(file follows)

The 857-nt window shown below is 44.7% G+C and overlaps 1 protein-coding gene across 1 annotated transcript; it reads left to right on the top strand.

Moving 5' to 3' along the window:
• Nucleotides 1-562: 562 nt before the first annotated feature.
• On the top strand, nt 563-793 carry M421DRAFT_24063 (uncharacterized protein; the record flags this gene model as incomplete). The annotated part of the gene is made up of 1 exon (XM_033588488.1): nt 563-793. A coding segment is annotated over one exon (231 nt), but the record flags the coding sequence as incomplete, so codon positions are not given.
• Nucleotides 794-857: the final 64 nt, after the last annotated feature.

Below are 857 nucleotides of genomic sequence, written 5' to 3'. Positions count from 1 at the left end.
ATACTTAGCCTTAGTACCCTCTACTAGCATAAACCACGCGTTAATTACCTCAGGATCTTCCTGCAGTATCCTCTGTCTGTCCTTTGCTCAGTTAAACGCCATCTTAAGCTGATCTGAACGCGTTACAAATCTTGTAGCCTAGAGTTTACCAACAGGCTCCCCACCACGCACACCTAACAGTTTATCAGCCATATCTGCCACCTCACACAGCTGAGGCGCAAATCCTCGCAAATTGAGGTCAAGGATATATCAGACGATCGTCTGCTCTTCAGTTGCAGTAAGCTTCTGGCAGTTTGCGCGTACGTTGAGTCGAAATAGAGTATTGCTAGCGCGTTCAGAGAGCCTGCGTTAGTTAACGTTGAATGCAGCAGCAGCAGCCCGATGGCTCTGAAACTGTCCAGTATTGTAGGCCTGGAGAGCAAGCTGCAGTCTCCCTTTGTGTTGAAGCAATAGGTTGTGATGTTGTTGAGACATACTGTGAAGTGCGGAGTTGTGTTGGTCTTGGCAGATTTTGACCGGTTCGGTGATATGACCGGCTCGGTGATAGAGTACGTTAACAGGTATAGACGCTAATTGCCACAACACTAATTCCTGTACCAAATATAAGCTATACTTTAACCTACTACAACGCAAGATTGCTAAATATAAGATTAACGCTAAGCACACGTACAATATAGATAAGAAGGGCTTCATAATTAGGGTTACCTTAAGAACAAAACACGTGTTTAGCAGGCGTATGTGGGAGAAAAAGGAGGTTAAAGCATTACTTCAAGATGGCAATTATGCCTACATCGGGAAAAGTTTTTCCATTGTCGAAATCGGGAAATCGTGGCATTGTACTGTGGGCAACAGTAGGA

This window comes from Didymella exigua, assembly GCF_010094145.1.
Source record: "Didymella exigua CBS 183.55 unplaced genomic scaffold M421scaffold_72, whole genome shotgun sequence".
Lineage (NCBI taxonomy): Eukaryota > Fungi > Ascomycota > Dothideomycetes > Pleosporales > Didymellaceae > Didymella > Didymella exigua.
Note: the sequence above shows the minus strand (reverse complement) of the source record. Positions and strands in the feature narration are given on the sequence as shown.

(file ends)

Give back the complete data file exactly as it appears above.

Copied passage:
The 857-nt window shown below is 44.7% G+C and overlaps 1 protein-coding gene across 1 annotated transcript; it reads left to right on the top strand.

Moving 5' to 3' along the window:
• Nucleotides 1-562: 562 nt before the first annotated feature.
• On the top strand, nt 563-793 carry M421DRAFT_24063 (uncharacterized protein; the record flags this gene model as incomplete). The annotated part of the gene is made up of 1 exon (XM_033588488.1): nt 563-793. A coding segment is annotated over one exon (231 nt), but the record flags the coding sequence as incomplete, so codon positions are not given.
• Nucleotides 794-857: the final 64 nt, after the last annotated feature.

Below are 857 nucleotides of genomic sequence, written 5' to 3'. Positions count from 1 at the left end.
ATACTTAGCCTTAGTACCCTCTACTAGCATAAACCACGCGTTAATTACCTCAGGATCTTCCTGCAGTATCCTCTGTCTGTCCTTTGCTCAGTTAAACGCCATCTTAAGCTGATCTGAACGCGTTACAAATCTTGTAGCCTAGAGTTTACCAACAGGCTCCCCACCACGCACACCTAACAGTTTATCAGCCATATCTGCCACCTCACACAGCTGAGGCGCAAATCCTCGCAAATTGAGGTCAAGGATATATCAGACGATCGTCTGCTCTTCAGTTGCAGTAAGCTTCTGGCAGTTTGCGCGTACGTTGAGTCGAAATAGAGTATTGCTAGCGCGTTCAGAGAGCCTGCGTTAGTTAACGTTGAATGCAGCAGCAGCAGCCCGATGGCTCTGAAACTGTCCAGTATTGTAGGCCTGGAGAGCAAGCTGCAGTCTCCCTTTGTGTTGAAGCAATAGGTTGTGATGTTGTTGAGACATACTGTGAAGTGCGGAGTTGTGTTGGTCTTGGCAGATTTTGACCGGTTCGGTGATATGACCGGCTCGGTGATAGAGTACGTTAACAGGTATAGACGCTAATTGCCACAACACTAATTCCTGTACCAAATATAAGCTATACTTTAACCTACTACAACGCAAGATTGCTAAATATAAGATTAACGCTAAGCACACGTACAATATAGATAAGAAGGGCTTCATAATTAGGGTTACCTTAAGAACAAAACACGTGTTTAGCAGGCGTATGTGGGAGAAAAAGGAGGTTAAAGCATTACTTCAAGATGGCAATTATGCCTACATCGGGAAAAGTTTTTCCATTGTCGAAATCGGGAAATCGTGGCATTGTACTGTGGGCAACAGTAGGA

This window comes from Didymella exigua, assembly GCF_010094145.1.
Source record: "Didymella exigua CBS 183.55 unplaced genomic scaffold M421scaffold_72, whole genome shotgun sequence".
Lineage (NCBI taxonomy): Eukaryota > Fungi > Ascomycota > Dothideomycetes > Pleosporales > Didymellaceae > Didymella > Didymella exigua.
Note: the sequence above shows the minus strand (reverse complement) of the source record. Positions and strands in the feature narration are given on the sequence as shown.